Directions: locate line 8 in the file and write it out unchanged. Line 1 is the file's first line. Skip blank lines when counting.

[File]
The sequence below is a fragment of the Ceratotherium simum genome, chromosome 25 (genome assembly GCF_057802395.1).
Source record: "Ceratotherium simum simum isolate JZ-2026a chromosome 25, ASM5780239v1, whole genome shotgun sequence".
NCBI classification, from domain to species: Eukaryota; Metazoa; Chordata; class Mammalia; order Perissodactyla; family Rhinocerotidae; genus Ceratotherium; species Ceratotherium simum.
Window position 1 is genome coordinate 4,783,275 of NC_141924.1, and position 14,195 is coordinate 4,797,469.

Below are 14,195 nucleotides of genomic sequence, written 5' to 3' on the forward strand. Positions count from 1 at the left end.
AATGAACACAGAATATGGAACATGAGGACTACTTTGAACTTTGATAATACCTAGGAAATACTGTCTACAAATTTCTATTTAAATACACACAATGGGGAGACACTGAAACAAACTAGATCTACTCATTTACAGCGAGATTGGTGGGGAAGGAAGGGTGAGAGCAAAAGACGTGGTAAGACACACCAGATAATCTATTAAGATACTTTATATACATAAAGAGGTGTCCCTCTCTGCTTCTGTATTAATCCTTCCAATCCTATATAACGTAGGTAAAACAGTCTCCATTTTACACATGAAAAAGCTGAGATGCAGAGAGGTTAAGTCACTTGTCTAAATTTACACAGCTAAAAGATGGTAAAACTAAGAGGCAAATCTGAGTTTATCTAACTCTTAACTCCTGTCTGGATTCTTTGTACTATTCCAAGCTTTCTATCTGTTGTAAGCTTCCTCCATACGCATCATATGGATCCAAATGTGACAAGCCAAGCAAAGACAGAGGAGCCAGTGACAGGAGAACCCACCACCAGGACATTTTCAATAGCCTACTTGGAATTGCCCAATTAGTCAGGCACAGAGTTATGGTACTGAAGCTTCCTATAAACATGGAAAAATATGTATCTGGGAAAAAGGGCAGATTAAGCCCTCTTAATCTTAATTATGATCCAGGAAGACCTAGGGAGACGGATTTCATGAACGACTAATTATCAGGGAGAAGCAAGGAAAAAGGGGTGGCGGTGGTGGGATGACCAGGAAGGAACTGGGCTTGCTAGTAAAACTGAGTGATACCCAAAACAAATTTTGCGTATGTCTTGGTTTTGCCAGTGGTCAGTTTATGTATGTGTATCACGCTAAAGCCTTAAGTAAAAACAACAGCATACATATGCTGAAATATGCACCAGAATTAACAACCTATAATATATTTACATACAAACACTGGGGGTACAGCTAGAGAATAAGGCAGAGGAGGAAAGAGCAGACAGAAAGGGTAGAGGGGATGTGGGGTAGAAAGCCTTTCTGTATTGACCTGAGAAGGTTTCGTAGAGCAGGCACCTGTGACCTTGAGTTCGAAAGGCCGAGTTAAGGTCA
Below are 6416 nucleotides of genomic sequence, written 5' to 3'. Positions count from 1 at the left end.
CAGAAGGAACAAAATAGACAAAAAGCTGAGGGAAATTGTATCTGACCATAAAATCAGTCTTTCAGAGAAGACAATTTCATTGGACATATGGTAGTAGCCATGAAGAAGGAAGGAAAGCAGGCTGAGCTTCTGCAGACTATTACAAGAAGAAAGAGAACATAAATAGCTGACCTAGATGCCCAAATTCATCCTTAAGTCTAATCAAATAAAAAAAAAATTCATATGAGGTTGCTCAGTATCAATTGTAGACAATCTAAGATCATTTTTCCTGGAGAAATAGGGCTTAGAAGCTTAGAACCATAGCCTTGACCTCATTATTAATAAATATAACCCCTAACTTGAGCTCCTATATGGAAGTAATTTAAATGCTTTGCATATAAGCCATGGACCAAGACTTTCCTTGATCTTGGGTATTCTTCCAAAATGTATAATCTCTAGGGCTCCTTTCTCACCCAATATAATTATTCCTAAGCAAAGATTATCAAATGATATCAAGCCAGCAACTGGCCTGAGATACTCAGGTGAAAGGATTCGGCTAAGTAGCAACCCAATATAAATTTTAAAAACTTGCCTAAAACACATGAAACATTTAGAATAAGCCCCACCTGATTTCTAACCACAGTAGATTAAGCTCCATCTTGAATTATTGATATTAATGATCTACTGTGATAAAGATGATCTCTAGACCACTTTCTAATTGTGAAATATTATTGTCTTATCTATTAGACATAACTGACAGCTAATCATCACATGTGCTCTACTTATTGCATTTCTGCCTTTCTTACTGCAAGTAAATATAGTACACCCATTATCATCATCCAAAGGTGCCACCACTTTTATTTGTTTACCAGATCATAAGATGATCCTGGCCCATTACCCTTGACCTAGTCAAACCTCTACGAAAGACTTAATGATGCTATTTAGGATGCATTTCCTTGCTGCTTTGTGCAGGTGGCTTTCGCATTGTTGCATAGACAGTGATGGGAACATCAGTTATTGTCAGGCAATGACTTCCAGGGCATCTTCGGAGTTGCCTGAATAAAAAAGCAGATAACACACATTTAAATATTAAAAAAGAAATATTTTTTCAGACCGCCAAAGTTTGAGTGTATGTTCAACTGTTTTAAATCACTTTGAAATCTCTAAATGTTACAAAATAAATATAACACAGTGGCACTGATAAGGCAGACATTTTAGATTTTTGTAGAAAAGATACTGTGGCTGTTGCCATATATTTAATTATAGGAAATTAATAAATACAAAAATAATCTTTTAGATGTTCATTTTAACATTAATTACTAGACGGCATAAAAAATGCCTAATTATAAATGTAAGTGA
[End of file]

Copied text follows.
CAGAAGGAACAAAATAGACAAAAAGCTGAGGGAAATTGTATCTGACCATAAAATCAGTCTTTCAGAGAAGACAATTTCATTGGACATATGGTAGTAGCCATGAAGAAGGAAGGAAAGCAGGCTGAGCTTCTGCAGACTATTACAAGAAGAAAGAGAACATAAATAGCTGACCTAGATGCCCAAATTCATCCTTAAGTCTAATCAAATAAAAAAAAAATTCATATGAGGTTGCTCAGTATCAATTGTAGACAATCTAAGATCATTTTTCCTGGAGAAATAGGGCTTAGAAGCTTAGAACCATAGCCTTGACCTCATTATTAATAAATATAACCCCTAACTTGAGCTCCTATATGGAAGTAATTTAAATGCTTTGCATATAAGCCATGGACCAAGACTTTCCTTGATCTTGGGTATTCTTCCAAAATGTATAATCTCTAGGGCTCCTTTCTCACCCAATATAATTATTCCTAAGCAAAGATTATCAAATGATATCAAGCCAGCAACTGGCCTGAGATACTCAGGTGAAAGGATTCGGCTAAGTAGCAACCCAATATAAATTTTAAAAACTTGCCTAAAACACATGAAACATTTAGAATAAGCCCCACCTGATTTCTAACCACAGTAGATTAAGCTCCATCTTGAATTATTGATATTAATGATCTACTGTGATAAAGATGATCTCTAGACCACTTTCTAATTGTGAAATATTATTGTCTTATCTATTAGACATAACTGACAGCTAATCATCACATGTGCTCTACTTATTGCATTTCTGCCTTTCTTACTGCAAGTAAATATAGTACACCCATTATCATCATCCAAAGGTGCCACCACTTTTATTTGTTTACCAGATCATAAGATGATCCTGGCCCATTACCCTTGACCTAGTCAAACCTCTACGAAAGACTTAATGATGCTATTTAGGATGCATTTCCTTGCTGCTTTGTGCAGGTGGCTTTCGCATTGTTGCATAGACAGTGATGGGAACATCAGTTATTGTCAGGCAATGACTTCCAGGGCATCTTCGGAGTTGCCTGAATAAAAAAGCAGATAACACACATTTAAATATTAAAAAAGAAATATTTTTTCAGACCGCCAAAGTTTGAGTGTATGTTCAACTGTTTTAAATCACTTTGAAATCTCTAAATGTTACAAAATAAATATAACACAGTGGCACTGATAAGGCAGACATTTTAGATTTTTGTAGAAAAGATACTGTGGCTGTTGCCATATATTTAATTATAGGAAATTAATAAATACAAAAATAATCTTTTAGATGTTCATTTTAACATTAATTACTAGACGGCATAAAAAATGCCTAATTATAAATGTAAGTGA